Louis Raymond experiments in his own gardens like

a mad scientist, searching out plants that most people have

never seen before & figuring out how to make them perform.- The Boston Globe

…Louis Raymond ensures that trees can grow in Brooklyn…

or just about any other place where concrete consumes

the dirt and skyscrapers shield the sunshine.- USA Today


NEW Trips to Take!

Myrtle's easy when the conditions are right.


NEW Plants to Try!

Louis tries to capture the exact words to describe the fleeting but deep pleasures to be found in these Summer-into-Autumn incredibles.


New Gardening to Do!

Allergic to bees? You can still have an exciting garden, full of flowers and color and wildlife.


Plant Profiles

Tellmann's Honeysuckle



June is honeysuckle heaven.  For creamy orange flowers instead of the usual red-yellow ones, grow this one.  Tellmann's Honeysuckle is a very well-behaved and—clearly—showy vine.  The light orange trumpets are almost orange-sherbert on the outside, colorful and cooling at the same time.


Mine is growing up the South pergola in my Red Garden, where orange is an honorary member, for some flowerpower after the mid-Spring wisteria is done.  The wisteria is at one corner, the honeysuckle at the next, at least so far.  When they're both older and bigger, maybe I'll let them play together.   




Here's how to grow this delicious honeysuckle:


Latin Name

Lonicera x tellmanniana

Common Name

Tellmann's Honeysuckle


Caprifoliaceae, the Honeysuckle family.

What kind of plant is it?

Twining, flowering vine.


Zones 5 - 10, maybe even down to 4.


Strongly-twining stems create a broad and dense bushy mass unless pruned to be narrower.

Rate of Growth

Fast after it's established.

Size in ten years

Twelve to twenty feet tall; the width as well as height are dependent on the training.


Dense and solid; the large flat sprays of narrow trumpet-shaped flowers are an attractive contrast.

Grown for

the flowers.  Narrow long trumpets in flat wheels of a dozen and more, with a bright light-orange interior and a paler exterior that's sometimes blushed faintly with pink.  Overall, the color is a vivid solid orange, one of the most showy displays of any hardy honeysuckle.  The fragrance is faint at best.


its comparative rarity in gardens—at least in America—giving it a welcome distinction from ever-popular honeysuckles like Gold Flame, which have darker exteriors to their trumpets, in bi-color combinations of red and yellow, instead of orange.

Flowering season

Late Spring in Rhode Island:  Mid-June.


Easy!  Full sun and any decent soil.

How to handle it

Tellmann's honeysuckle is vigorous when established, but, in my experience, a bit slow to get going.  Help your youngster along by making sure it isn't drought-stressed its first year in the ground.  Water deeply twice a month, or even weekly, that first Summer.


Honeysuckles are twiners, so plan from the start what yours will climb up.  Stems get woody with age, so galvanized wires or braided "cables" are the better choice than mesh, wood, or ungalvanized metal.  Honeysuckles won't twine around thick supports either, although you could weave stems through lattice if you wanted: unlike Asian wisterias, whose stems can get thigh-thick, honeysuckle stems are unlikely ever to get so massive that they'd dismantle any woodwork.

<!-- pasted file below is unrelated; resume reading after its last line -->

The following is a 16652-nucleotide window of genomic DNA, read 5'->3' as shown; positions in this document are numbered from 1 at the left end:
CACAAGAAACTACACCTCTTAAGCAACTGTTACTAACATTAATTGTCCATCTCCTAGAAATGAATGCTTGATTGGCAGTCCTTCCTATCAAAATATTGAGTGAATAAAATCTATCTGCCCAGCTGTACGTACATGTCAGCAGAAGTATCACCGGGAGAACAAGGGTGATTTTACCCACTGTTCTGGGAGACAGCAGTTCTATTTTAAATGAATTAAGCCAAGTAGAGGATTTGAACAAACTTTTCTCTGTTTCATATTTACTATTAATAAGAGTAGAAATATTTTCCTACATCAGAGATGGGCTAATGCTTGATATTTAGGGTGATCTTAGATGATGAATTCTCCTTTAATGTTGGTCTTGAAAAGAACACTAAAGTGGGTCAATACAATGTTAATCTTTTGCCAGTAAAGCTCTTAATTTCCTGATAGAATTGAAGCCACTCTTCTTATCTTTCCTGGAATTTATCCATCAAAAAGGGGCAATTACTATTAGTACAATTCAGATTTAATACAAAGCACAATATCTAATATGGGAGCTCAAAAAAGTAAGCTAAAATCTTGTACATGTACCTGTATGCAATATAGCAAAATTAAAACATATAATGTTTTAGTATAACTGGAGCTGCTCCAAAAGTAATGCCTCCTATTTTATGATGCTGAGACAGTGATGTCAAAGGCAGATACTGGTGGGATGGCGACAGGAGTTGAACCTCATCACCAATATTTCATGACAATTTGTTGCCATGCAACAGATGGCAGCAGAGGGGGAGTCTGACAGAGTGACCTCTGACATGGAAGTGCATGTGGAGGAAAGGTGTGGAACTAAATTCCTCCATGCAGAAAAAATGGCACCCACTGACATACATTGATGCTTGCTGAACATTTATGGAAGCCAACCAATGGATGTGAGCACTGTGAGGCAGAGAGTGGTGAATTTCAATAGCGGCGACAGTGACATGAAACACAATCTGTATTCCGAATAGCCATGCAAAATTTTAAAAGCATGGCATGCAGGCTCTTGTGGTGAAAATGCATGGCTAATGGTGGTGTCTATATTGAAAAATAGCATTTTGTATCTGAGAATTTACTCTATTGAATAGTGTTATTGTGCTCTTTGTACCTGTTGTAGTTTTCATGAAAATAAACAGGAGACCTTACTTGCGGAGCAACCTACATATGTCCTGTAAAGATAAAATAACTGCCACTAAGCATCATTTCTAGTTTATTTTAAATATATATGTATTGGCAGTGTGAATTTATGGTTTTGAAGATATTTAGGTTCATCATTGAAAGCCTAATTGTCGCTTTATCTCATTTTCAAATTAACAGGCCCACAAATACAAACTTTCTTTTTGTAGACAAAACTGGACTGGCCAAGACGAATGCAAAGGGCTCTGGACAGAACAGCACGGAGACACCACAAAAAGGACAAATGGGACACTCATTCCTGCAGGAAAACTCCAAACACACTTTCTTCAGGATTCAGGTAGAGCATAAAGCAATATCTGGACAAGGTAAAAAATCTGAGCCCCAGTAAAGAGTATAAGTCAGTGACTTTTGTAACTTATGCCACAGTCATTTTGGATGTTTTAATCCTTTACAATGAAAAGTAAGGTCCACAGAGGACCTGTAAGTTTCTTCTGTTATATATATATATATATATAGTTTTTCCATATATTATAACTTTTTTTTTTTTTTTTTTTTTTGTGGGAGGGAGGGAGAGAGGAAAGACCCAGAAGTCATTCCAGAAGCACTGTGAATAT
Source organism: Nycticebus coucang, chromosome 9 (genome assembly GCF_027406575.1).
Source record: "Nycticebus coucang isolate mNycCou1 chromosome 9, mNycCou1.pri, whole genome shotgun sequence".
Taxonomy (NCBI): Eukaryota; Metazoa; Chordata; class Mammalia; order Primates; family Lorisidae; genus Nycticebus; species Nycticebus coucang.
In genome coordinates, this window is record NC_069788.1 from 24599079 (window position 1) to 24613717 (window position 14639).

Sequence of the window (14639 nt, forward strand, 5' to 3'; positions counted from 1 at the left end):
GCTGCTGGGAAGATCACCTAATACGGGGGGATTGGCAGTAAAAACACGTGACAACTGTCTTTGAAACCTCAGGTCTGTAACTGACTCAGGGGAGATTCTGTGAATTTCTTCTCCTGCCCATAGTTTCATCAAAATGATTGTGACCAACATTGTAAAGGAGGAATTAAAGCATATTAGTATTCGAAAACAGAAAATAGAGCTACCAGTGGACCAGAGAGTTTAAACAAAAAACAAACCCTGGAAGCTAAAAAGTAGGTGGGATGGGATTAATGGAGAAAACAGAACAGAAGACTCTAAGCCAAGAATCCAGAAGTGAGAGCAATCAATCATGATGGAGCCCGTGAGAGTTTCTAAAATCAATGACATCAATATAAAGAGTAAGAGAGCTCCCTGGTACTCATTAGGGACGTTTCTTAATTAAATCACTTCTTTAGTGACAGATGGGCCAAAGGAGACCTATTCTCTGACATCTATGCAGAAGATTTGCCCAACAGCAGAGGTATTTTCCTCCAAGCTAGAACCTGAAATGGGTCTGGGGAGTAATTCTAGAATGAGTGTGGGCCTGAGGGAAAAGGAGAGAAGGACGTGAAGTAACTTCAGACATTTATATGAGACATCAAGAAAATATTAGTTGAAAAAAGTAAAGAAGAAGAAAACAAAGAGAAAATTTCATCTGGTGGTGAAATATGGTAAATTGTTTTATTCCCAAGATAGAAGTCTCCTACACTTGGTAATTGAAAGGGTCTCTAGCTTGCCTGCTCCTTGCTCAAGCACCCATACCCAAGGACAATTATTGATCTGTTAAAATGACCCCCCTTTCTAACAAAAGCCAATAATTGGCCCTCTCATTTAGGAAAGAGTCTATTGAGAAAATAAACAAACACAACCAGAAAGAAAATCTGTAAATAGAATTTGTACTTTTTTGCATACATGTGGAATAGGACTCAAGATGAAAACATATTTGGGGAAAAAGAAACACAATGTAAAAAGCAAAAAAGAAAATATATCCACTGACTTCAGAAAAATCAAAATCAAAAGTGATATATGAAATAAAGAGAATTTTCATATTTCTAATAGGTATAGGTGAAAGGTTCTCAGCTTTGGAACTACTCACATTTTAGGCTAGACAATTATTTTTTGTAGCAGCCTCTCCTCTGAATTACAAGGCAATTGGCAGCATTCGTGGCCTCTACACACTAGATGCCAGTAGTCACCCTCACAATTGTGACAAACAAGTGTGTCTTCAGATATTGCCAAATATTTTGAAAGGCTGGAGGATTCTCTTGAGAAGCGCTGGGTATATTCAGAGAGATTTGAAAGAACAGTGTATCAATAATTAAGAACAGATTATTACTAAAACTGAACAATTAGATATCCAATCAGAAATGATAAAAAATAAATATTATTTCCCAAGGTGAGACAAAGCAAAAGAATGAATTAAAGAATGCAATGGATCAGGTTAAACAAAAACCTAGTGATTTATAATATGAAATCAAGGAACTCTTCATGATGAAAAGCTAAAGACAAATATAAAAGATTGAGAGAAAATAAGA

Nearly all honeysuckles bloom best in full sun, and 'Tellmann's' is no different.  The tops of pergolas, almost by definition, get plenty of sun, so Tellmann's is a candidate to grow on a large structure to provide shade. 


Honeysuckles bloom at the tips of new growth in the current season.  After the vine has grown on its own for a couple of years, don't hesitate to prune it, lightly or heavily, in Fall, Winter, or early Spring, so that it's motivated to branch out even further.  More young stems means more flower clusters.  This pruning is also how you can narrow your bush, in case you're training it up wires to the canopy of a pergola. 


On the other hand, if you want to have your honeysuckle cover a wall, start right from the beginning to help your vine grow widely from the ground-up: Instead of letting the vine twine up vertically that first year or two, train stems out along the soil each time they've put on another foot or two of vertical growth, holding them down by mounding some soil over them every foot or so.  The stems will root all along their length, and then send even more vigorous vertical stems up the wires.


The Fall-to-Spring pruning is also your chance to keep your honeysuckle from bulging out into the adjacent pathway or plantings.  Established honeysuckles are very relaxed about being pruned, so don't hesitate. 


None, far as I can tell.  Tellmann's Honeysuckle seems to have inherited the best traits of each of its parents, L. sempervirens and L. tragophylla


L. tragophylla is worth growing in its own right, because it's unusually shade-tolerant.  There are many cultivars of L. sempervirens, and other honeysuckle species and cultivars to try.  The few weedy members of this large family—chiefly Japanese honeysuckle, L. japonica, and the shrubby "twinberry," L. maackii—are no reason to eschew all the other exciting and well-behaved members.  Some varieties have very fragrant flowers in Winter, others have showy foliage.  No garden should be without two or three honeysuckles, and five or six isn't too many. 





Native habitat

Tellmann's Honeysuckle was bred in Budapest, Hungary, around 1920.

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